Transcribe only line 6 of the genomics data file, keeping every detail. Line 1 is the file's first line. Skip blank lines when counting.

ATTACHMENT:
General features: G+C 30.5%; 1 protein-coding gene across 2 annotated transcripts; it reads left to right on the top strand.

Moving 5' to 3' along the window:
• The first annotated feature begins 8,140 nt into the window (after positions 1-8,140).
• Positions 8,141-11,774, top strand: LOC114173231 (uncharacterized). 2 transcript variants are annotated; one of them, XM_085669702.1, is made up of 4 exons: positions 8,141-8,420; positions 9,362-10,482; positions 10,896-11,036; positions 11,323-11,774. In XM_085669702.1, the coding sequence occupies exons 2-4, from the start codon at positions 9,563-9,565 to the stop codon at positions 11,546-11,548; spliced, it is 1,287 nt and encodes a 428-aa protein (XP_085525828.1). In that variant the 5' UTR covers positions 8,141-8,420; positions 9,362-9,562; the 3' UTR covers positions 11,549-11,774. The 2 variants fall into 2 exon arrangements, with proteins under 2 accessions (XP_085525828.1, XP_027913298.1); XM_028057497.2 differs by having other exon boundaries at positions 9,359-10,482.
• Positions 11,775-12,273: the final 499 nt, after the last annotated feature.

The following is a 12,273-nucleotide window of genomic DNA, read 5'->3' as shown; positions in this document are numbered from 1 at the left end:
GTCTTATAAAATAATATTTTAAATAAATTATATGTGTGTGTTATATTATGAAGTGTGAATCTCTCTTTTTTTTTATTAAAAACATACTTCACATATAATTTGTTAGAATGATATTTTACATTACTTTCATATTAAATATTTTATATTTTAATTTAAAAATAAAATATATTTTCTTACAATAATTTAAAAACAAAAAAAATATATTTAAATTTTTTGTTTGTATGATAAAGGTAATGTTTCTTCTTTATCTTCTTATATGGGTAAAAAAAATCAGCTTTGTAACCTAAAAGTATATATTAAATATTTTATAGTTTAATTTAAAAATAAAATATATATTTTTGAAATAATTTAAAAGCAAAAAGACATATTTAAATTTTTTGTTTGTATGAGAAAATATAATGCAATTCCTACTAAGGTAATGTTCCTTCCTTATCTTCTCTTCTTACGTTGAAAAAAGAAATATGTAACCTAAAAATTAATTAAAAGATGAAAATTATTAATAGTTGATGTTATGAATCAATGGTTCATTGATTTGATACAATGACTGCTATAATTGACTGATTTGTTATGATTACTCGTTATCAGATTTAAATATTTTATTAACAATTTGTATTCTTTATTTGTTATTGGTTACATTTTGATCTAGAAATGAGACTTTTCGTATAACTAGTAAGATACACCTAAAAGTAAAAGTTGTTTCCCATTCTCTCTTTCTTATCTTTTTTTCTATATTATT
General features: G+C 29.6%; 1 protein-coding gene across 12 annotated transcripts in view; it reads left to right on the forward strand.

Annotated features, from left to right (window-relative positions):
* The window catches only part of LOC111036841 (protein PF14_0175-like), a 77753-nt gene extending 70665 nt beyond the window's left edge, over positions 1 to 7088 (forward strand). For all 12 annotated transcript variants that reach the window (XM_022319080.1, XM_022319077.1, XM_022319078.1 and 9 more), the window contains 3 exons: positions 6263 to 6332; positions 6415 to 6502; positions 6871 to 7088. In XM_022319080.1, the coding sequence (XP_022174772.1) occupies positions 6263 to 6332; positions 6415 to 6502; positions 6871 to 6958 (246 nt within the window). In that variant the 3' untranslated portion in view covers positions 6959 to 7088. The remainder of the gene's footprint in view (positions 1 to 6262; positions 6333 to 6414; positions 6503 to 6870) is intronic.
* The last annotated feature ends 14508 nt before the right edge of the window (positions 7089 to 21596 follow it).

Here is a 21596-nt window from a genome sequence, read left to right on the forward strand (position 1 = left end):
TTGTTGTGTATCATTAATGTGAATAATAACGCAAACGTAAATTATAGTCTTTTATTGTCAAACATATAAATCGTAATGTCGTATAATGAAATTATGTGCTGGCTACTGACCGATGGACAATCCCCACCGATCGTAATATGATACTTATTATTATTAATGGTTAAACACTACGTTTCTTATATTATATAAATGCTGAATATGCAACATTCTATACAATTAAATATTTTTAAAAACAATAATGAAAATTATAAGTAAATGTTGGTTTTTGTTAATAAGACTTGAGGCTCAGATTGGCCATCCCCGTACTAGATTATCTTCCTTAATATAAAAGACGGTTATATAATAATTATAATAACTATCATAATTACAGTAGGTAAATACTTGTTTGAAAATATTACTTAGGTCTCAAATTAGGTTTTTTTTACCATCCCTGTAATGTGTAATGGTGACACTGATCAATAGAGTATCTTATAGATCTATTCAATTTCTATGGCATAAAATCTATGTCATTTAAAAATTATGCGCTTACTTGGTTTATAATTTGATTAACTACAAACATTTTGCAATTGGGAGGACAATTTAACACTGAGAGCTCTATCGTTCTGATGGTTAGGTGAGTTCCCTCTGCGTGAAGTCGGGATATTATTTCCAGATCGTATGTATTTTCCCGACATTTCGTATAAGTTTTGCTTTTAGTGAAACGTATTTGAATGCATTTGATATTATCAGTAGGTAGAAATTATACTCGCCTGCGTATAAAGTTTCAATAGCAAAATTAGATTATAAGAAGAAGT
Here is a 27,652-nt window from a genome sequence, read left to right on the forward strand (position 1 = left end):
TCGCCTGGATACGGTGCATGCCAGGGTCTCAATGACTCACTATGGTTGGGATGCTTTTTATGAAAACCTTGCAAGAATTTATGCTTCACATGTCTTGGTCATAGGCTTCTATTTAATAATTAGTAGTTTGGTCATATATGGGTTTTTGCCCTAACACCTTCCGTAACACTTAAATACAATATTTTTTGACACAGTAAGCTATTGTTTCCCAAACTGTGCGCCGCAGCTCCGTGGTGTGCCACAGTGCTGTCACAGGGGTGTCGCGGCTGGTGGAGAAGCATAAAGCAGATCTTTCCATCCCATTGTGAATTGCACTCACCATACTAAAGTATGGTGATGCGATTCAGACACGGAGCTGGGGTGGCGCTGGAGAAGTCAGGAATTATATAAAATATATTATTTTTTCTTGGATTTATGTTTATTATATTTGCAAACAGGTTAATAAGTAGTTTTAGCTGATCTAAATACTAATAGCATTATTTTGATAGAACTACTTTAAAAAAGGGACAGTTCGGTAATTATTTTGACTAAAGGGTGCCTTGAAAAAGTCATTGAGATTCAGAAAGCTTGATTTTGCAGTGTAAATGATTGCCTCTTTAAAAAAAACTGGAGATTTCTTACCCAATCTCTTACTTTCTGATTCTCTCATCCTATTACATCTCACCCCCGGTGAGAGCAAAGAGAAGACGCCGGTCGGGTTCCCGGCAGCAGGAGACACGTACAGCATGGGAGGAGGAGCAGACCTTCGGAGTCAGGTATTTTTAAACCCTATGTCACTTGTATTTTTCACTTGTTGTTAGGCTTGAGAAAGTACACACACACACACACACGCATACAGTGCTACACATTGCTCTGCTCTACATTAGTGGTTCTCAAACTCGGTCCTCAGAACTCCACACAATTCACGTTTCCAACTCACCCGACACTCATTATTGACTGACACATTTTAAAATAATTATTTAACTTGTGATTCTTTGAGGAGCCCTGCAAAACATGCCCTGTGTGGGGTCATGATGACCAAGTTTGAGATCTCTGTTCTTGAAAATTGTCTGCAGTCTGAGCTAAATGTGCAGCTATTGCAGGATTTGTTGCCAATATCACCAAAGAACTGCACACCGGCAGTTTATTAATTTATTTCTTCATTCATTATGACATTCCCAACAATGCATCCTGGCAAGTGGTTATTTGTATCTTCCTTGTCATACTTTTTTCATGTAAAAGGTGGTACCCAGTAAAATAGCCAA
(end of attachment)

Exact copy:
The following is a 12,273-nucleotide window of genomic DNA, read 5'->3' as shown; positions in this document are numbered from 1 at the left end: